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Young Chinese set out on the road to adventure

By Xin Wen | China Daily | Updated: 2018-10-10 10:33
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Bai Yu, a blogger for Mafengwo, a popular travel website, trains to become a qualified diver during a vacation in Thailand in 2015. [Photo Provided To China Daily]

The younger generation is turning its back on the traditional holiday routes of museums and shopping malls in favor of new experiences. Xin Wen reports.

Curiosity is Bai Yu's default setting. Since 2014, his sense of adventure has prompted him to travel to more than 20 countries in just 20 months, and also led him to quit his job to make a solo cycle ride through the northern part of the Tibet autonomous region.

The 30-year-old always maintains a positive attitude when traveling, so when he was climbing an active volcano in Indonesia, he couldn't resist peering into the crater and subjecting himself to the pungent odors even though he wasn't wearing a face mask.

Bai is a renowned blogger at Mafengwo, a website dedicated to intrepid solo Chinese travelers. His book, All the way to the Heart, attracted widespread attention last year and prompted a number of companies to sponsor his travels in several countries.

"I enjoy the feeling of traveling alone, totally undisturbed," he said. "I especially like hiking in deserts where there are no signposts - that's truly 'living in the moment'."

When he started his travels, Bai was an exceptional figure, but now a growing number of young Chinese are traveling solo overseas in search of adventure.

According to a report published in August by Jing Travel, an online tourism industry observer, the number of Chinese who headed overseas alone had risen by 11 percent to 65 percent in the previous 12 months, and the number of millennials undertaking solo journeys had risen by 8 percent year-on-year.

Four years ago, Bai was working as a computer programmer at Perfect World, a video game developer in Beijing, when he first considered following his heart and making solo trips overseas.

He started with the 20-country odyssey, which was a revelation. "My life changed completely and, in my mind, a lot of things were meant to be before I even began," he said.

He admitted that while he reveled in the excitement of that first journey, he experienced post-travel blues when he returned to China and his usual routine.

"It just hit me that all the magnificent things I experienced had disappeared, and a feeling of loneliness emerged," he said.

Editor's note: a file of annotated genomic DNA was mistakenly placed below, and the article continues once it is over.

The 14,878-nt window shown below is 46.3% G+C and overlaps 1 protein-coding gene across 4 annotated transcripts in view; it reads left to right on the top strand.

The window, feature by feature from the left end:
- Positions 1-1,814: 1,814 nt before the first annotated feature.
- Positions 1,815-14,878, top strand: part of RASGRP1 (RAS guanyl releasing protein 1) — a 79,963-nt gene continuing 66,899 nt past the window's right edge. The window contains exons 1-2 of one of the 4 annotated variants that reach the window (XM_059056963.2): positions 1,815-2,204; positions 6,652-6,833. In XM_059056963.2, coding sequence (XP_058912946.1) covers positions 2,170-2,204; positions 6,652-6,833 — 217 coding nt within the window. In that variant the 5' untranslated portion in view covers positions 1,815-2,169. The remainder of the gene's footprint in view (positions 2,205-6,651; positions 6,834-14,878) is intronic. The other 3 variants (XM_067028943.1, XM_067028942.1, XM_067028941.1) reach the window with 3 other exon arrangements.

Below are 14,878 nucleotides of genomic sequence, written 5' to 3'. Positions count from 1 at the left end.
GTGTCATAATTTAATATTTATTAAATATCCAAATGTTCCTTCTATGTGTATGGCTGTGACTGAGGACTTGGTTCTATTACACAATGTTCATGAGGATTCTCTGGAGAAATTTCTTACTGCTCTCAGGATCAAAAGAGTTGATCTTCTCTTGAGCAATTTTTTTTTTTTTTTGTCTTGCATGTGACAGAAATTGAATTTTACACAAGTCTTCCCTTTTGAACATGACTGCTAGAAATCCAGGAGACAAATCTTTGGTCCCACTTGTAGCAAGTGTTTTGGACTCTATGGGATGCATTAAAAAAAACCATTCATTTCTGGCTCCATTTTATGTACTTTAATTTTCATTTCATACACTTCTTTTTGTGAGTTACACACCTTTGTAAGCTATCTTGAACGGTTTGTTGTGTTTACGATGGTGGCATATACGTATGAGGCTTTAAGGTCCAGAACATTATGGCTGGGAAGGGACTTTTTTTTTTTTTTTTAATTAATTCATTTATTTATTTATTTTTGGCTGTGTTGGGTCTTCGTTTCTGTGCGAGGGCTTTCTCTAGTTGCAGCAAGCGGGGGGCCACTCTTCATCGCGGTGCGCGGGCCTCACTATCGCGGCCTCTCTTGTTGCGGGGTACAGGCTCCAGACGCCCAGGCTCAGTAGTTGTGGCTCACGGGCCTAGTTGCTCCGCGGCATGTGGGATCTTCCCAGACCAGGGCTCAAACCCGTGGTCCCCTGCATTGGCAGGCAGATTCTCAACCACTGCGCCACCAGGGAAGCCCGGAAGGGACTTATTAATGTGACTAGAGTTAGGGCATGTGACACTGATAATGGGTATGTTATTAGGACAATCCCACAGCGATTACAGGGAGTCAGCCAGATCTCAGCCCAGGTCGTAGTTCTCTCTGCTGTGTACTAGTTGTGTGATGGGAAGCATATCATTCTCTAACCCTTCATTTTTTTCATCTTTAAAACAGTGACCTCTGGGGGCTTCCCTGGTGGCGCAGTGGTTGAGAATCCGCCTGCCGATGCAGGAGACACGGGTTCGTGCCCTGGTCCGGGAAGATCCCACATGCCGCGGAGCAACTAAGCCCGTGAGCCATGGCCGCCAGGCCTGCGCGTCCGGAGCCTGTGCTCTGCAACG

Now, he is accustomed to the mixed feelings that result from his journeys. For example, during a vacation in Thailand in November 2016, he burst into tears as he watched thousands of sky lanterns float away in the skies above Chiang Mai because his elation at the sight was tempered by a sense of loss and pessimism.

Tourists traverse the Sichuan-Tibet Highway in the Ganzi Tibetan autonomous prefecture, Sichuan province. [Photo by HUANG JINGUO/FOR CHINA DAILY]

Fresh fields

Traditionally, Chinese tourists traveled in large groups organized by travel agencies, corralled on trips that lacked privacy, flexibility or individuality.

Now, though, a growing number of outbound Chinese are expressing interest in vacations tailored to meet their specific requirements.

The rise in demand has resulted in younger tourists requiring the services of professional guides for their travels overseas, along with dedicated transportation and details of local restaurants, according to Xu Zhiyun, head of the customized trips department at Ctrip, a leading online travel agency.

"People don't want to travel to visit crowded tourist sites, instead they are looking for novel experiences that will allow them to see new cultures and hear exceptional stories," she said, noting that the demand for customized trips began to soar at the beginning of 2015.

A survey conducted by J. Walter Thompson Intelligence in May showed that in the early part of the year 30 percent of Chinese travelers took adventure-based vacations that focused on thrill-seeking activities, while 45 percent were interested in planning similar vacations.

According to Xu, most people who express an interest in offbeat holidays are middle class, because their higher incomes mean they can afford to design their own itineraries rather than treading well-worn paths. Moreover, the majority are young, with a large number belonging to the post-'80s and '90s generations.

"We see opportunities in the area of custom-designed, exclusive trips where we can build itineraries to suit specific goals and schedules, especially for middle-class families in search of high-quality travel experiences," she said.

The market has grown to a point that provides more opportunities for the development of adventure tourism, with trips that are more immersive and showcase exotic experiences, but are safe.

Xiong Yidan is a recent convert to adventure tourism. In April, the 26-year-old quit her job with an advertising agency in Beijing and made solo trips to eight countries in three months, including a self-driving holiday in New Zealand.

For Xiong, travel is about enjoying the entirety of the trip, rather than just visiting well-known scenic spots on a rigid tourist agency schedule.

For example, when she visited Bali, she spent days exploring a mountain range and immersing herself in nature, including having breakfast in a transparent bubble hotel, while her nights were occupied by moonlit walks to see deer in their natural habitat.

"I rarely set guidelines for the journey before I depart," she said. "But once I am on the road, I make a schedule to reduce any potential risks."

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